At 11:15, we completed our final instructions to the whole group of resisters and supporters, which numbered 70 people, and the advance team of six people took the recruiter packets and walked with determination to the recruiters offices. We found that they had locked down all the doors so no one, including potential recruits, could enter. We peered in the doors, and found only one Marine sitting in the back of his office. We knocked on the door. He slowly, reluctantly came to the door and unlocked it, and stood in the doorway blocking our entrance. I introduced myself, shook his hand, and explained to him that we wanted to talk with him about the recruitment process, and wanted to give him a chance to address our concerns. The media converged on us immediately and we had six or more microphones thrust in our faces. The marine became nervous and moved to pull the door closed, but I stuck my foot in the door to prevent him from closing it. He said that he would not talk to us and wanted to close the door, and I continued to explain what we were there for, and opened the packet and began going over the issues involved, the media catching every word. He then demanded I get out of the doorway or he would call the police. I continued talking about the issues, and he responded by saying "That's it, I'm calling the police," and left the doorway to go to the phone.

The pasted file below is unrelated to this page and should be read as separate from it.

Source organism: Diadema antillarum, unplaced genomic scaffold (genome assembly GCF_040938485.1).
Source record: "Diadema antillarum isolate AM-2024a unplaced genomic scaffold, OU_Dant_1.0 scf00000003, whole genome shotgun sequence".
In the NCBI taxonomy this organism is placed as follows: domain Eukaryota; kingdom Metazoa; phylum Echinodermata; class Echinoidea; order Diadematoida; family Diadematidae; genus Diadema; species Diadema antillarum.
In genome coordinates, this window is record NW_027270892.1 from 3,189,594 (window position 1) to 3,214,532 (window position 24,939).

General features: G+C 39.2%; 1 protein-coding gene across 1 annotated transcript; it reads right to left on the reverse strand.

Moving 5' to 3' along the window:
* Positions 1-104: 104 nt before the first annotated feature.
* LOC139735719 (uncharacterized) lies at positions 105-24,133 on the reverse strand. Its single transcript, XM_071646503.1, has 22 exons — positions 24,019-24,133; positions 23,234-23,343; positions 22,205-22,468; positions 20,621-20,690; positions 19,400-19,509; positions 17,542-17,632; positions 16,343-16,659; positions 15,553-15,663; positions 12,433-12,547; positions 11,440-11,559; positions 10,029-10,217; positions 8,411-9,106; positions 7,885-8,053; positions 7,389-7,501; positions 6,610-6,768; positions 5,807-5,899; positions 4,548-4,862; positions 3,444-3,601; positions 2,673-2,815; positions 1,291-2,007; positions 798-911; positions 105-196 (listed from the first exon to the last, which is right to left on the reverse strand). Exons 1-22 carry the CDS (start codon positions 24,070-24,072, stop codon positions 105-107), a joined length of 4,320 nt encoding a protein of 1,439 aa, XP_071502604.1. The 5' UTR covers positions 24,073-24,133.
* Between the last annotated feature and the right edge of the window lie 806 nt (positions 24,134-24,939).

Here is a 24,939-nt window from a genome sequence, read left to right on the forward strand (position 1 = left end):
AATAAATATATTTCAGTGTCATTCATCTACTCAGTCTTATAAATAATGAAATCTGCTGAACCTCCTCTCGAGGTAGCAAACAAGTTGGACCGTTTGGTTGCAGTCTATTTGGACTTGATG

The first major decision of the action had arrived—should we take advantage of the opportunity and enter the office, risking arrest for a federal trespassing charge, before the main media event we had planned had a chance to play out? We had made the decision beforehand that we would risk arrest on the shopping center sidewalk for a local criminal trespass charge, but not occupy the offices or block the entrances involving a federal charge, as this might be a felony (though we were advised by one attorney just an hour before the action that this would be a misdemeanor, though still a federal charge). I hesitated, I thought about our agreement and the main body of our folks waiting to do the main part of our action, and I decided to step out of the doorway. The Marine immediately ran over and locked the door.
The media asked, what would we do now? We were prepared for this, and told them we would return another time to deliver this information to the recruiters, "When they would let us in and felt they did not have to hide from the truth."